A critical piece of information about the new vaccines
Thanks to President Trump's fast-tracking the process for developing and approving vaccines in America, we currently have two anti-COVID vaccines available, one from Moderna and one from Pfizer. Both of these vaccines use mRNA to trigger the body's immune response by giving the body instructions to create certain proteins. Because mRNA is the instrument by which our bodies express their genetic instructions, many people have become concerned that the new vaccines will actually alter their body's DNA. That's not the case; they're just a shortcut to the body's usual response to a traditional vaccine.
Traditional vaccines inject viruses that have been weakened, or "attenuated," so they cannot cause serious illness, against which the host creates antibodies. These vaccines don't inject enough viral material to stimulate an immune response. Instead, the weakened viruses in traditional vaccines do exactly what naturally occurring pathogenic viruses do — they multiply in the host. The weakened viruses do this by producing mRNA that tricks the hosts into making enough of the proteins (and lots of new, live virus particles) to stimulate our bodies to create antibodies and mount an immune response that is then effective against the original disease-causing virus when and if it tries to invade.
What the new mRNA vaccines are doing is leapfrogging over the intermediate, time-consuming, unpredictable, and potentially dangerous step of waiting for injected viruses to multiply and do their thing. Instead, the new vaccines introduce mRNA engineered to mimic the mRNA that the live viruses would have produced.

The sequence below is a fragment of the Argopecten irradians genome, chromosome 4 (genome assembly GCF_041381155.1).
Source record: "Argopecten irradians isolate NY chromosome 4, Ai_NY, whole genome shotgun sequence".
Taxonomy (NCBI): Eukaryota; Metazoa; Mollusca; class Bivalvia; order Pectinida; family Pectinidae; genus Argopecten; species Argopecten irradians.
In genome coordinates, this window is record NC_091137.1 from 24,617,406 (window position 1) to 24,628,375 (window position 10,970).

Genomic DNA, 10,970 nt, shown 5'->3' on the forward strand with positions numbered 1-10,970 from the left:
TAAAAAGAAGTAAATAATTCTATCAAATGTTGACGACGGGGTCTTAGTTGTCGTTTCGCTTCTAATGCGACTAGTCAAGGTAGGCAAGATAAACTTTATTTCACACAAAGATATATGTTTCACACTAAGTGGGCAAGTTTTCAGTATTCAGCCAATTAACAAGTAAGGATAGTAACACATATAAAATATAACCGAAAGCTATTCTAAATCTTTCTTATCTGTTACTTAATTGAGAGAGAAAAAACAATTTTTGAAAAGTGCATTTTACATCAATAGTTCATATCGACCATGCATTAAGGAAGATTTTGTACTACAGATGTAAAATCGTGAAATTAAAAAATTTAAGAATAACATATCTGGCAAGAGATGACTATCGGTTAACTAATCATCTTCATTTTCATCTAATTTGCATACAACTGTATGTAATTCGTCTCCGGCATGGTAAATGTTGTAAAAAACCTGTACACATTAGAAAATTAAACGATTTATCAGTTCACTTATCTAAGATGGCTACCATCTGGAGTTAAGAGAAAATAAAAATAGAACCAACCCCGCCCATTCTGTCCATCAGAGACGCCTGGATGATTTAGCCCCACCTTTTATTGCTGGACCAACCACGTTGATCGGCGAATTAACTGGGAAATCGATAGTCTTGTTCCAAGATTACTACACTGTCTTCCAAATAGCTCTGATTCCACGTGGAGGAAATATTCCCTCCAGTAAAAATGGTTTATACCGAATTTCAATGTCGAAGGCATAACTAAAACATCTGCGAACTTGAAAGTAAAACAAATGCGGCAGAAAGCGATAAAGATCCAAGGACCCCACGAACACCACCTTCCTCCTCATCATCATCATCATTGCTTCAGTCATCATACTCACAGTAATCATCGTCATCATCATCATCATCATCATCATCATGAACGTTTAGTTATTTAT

This engineered mRNA consistently, quickly, and predictably triggers production of a protein that looks just like one that exists on an intact virus. That protein stimulates an immune response to intact viruses without actually injecting either a weakened or theoretically dead virus into the body. The engineered mRNA cannot itself cause the disease, and it vanishes in short order.
Understanding how the mRNA works — that it tricks the body into learning how to defend against a virus without exposure to actual viruses or any changes to genetic DNA — makes the criticism of the new vaccines much less persuasive. I am in awe of the brilliance behind this advanced vaccine therapy.
Since I am in my 70s, I was able to qualify for the new vaccine. I got my second Moderna shot last week and felt slightly achy and flu-ish the following day. Now, though, I am absolutely delighted that I have put most of the risk of this plague to me personally behind me. I have also contributed my small part to letting our desperately sick society heal from the damage inflicted by politicians and Tony Fauci.
Stephen Leonard is a retired surgeon and active aviation medical examiner and pilot, living in Idaho.